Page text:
Independent auditors’ reportto the members of Lavendon Group plcWe have audited the group financial statements of Lavendon Group plc for the year ended 31 December 2010 which comprise theGroup income statement, the Group statement of comprehensive income, the Group balance sheet, the Group cash flow statement, theGroup statement of changes in equity and the related notes. The financial reporting framework that has been applied in their preparationis applicable law and International Financial Reporting Standards (IFRSs) as adopted by the European Union.Respective responsibilities of directors and auditorsAs explained more fully in the Statement of directors’ responsibilities set out on page 33, the directors are responsible for the preparationof the group financial statements and for being satisfied that they give a true and fair view. Our responsibility is to audit and express anopinion on the group financial statements in accordance with applicable law and International Standards on Auditing (UK and Ireland).Those standards require us to comply with the Auditing Practices Board’s Ethical Standards for Auditors.This report, including the opinions, has been prepared for and only for the company’s members as a body in accordance with Chapter 3of Part 16 of the Companies Act 2006 and for no other purpose. We do not, in giving these opinions, accept or assume responsibility forany other purpose or to any other person to whom this report is shown or into whose hands it may come save where expressly agreed byour prior consent in writing.Scope of the audit of the financial statementsAn audit involves obtaining evidence about the amounts and disclosures in the financial statements sufficient to give reasonable assurancethat the financial statements are free from material misstatement, whether caused by fraud or error. This includes an assessment of:whether the accounting policies are appropriate to the group’s circumstances and have been consistently applied and adequately disclosed;the reasonableness of significant accounting estimates made by the directors; and the overall presentation of the financial statements.Opinion on financial statementsIn our opinion the Group financial statements:• give a true and fair view of the state of the group’s affairs as at 31 December 2010 and of its profit and cash flows for the year then ended;• have been properly prepared in accordance with IFRSs as adopted by the European Union; and• have been prepared in accordance with the requirements of the Companies Act 2006 and Article 4 of the lAS Regulation.Opinion on other matter prescribed by the Companies Act 2006In our opinion the information given in the Directors’ Report for the financial year for which the group financial statements are preparedis consistent with the group financial statements.Matters on which we are required to report by exceptionWe have nothing to report in respect of the following:Under the Companies Act 2006 we are required to report to you if, in our opinion:• certain disclosures of directors’ remuneration specified by law are not made; or• we have not received all the information and explanations we require for our auditUnder the Listing Rules we are required to review:• the directors’ statement, set out on pages 11 and 12, in relation to going concern;• the part of the Corporate Governance Statement relating to the company’s compliance with the nine provisions of the June 2008Combined Code specified for our review; and• certain elements of the report to shareholders by the Board on directors’ remuneration.Other matterWe have reported separately on the parent company financial statements of Lavendon Group plc for the year ended 31 December 2010and on the information in the Directors’ Remuneration Report that is described as having been audited.Matthew Mullins (Senior Statutory Auditor)for and on behalf of PricewaterhouseCoopers LLPChartered Accountants and Statutory Auditors, Birmingham1 March 2011Lavendon Group plc 2010 41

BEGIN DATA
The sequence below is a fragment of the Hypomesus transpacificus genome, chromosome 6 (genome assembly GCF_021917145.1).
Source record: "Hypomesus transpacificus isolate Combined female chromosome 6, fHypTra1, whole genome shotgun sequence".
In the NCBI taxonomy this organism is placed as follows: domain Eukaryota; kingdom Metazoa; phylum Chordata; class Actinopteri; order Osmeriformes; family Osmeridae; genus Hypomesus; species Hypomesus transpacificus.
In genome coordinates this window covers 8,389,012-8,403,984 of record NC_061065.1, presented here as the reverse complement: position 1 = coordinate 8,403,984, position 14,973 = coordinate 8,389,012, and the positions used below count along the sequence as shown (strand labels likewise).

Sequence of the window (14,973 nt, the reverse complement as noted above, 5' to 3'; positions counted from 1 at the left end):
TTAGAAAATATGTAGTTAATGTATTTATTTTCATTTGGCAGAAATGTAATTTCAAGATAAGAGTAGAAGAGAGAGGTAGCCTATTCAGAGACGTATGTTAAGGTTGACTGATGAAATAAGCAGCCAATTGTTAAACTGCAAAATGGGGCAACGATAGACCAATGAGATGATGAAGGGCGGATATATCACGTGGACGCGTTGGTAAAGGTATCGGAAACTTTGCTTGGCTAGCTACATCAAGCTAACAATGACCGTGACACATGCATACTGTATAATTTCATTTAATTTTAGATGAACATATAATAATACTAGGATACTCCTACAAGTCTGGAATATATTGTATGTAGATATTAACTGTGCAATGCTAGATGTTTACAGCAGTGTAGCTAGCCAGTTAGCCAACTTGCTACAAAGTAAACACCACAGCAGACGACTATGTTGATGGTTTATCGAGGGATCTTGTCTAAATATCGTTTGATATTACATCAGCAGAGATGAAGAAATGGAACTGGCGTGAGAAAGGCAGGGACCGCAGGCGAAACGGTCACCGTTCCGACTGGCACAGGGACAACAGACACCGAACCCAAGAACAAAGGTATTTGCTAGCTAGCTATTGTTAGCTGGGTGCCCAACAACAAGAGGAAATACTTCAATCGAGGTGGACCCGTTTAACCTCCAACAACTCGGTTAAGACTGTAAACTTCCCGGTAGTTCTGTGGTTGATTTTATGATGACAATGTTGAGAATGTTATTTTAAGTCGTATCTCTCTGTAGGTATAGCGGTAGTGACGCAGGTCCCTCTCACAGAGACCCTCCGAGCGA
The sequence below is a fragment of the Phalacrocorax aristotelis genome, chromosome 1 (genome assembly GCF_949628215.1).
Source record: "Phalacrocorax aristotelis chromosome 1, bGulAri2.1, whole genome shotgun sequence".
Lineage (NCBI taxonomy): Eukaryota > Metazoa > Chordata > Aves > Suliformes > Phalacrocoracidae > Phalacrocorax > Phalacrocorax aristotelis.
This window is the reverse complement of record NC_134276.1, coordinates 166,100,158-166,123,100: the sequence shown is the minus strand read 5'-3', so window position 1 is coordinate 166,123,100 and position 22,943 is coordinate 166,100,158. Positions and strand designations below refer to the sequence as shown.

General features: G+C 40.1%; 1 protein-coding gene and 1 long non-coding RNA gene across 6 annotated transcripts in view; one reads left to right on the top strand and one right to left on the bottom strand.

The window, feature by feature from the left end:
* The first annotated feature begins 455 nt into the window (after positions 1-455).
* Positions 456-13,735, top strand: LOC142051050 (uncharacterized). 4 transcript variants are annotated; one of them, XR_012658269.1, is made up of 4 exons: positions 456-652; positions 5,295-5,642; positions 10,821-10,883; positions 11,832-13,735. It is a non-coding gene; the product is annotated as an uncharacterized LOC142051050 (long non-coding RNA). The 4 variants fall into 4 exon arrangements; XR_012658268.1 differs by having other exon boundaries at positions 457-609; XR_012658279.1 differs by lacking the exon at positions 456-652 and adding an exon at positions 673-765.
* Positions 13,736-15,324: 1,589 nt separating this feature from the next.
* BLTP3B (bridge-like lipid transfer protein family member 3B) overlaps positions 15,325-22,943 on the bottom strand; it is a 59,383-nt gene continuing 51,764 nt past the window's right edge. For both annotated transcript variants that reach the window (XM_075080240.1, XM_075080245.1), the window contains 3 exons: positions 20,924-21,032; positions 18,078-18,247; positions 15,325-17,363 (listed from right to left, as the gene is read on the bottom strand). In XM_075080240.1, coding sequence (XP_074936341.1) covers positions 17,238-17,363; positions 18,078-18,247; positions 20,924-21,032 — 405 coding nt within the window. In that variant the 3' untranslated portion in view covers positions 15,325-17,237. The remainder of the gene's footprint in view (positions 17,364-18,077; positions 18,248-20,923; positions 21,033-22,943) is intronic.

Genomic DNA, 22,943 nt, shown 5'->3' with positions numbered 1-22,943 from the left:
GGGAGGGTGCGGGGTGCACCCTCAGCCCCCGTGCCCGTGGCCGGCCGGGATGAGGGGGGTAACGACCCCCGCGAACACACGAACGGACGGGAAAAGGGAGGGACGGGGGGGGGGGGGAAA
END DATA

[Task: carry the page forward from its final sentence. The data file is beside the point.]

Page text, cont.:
Group income statementfor the year ended 31 December 20102010 2009AmortisationAmortisationcharges andcharges andexceptionalexceptionalUnderlying items Total Underlying items TotalNotes £’000 £’000 £’000 £’000 £’000 £’000Revenue 225,377 – 225,377 226,886 – 226,886Cost of sales (143,487) (143,487) (140,022) (16,108) (156,130)Gross profit 81,890 – 81,890 86,864 (16,108) 70,756Operating expenses (57,185) (2,356) (59,541) (55,809) (39,702) (95,511)Operating profit/(loss) 4 24,705 (2,356) 22,349 31,055 (55,810) (24,755)Interest receivable 8 16 – 16 45 – 45Interest payable 8 (11,670) – (11,670) (17,168) (5,874) (23,042)Profit/(loss) before taxation 13,051 (2,356) 10,695 13,932 (61,684) (47,752)Taxation on profit/(loss) 9 (3,312) 660 (2,652) (3,183) 7,487 4,304Profit/(loss) for the year 9,739 (1,696) 8,043 10,749 (54,197) (43,448)Earnings/(loss) per share– basic 10 5.94p 4.90p 19.16p (77.45p)– diluted 10 5.94p 4.90p 18.69p (77.45p)All of the Group’s trading activities relate to continuing activities.Group statement of comprehensive incomefor the year ended 31 December 20102010 2009£’000 £’000Profit/(loss) for the year 8,043 (43,448)Other comprehensive incomeCash flow hedges net of tax 373 (476)Currency translation differences (2,665) (6,092)(2,292) (6,568)Total comprehensive income for the yearattributable to owners of the Company 5,751 (50,016)The notes on pages 46 to 77 form an integral part of these financial statements.42 Lavendon Group plc 2010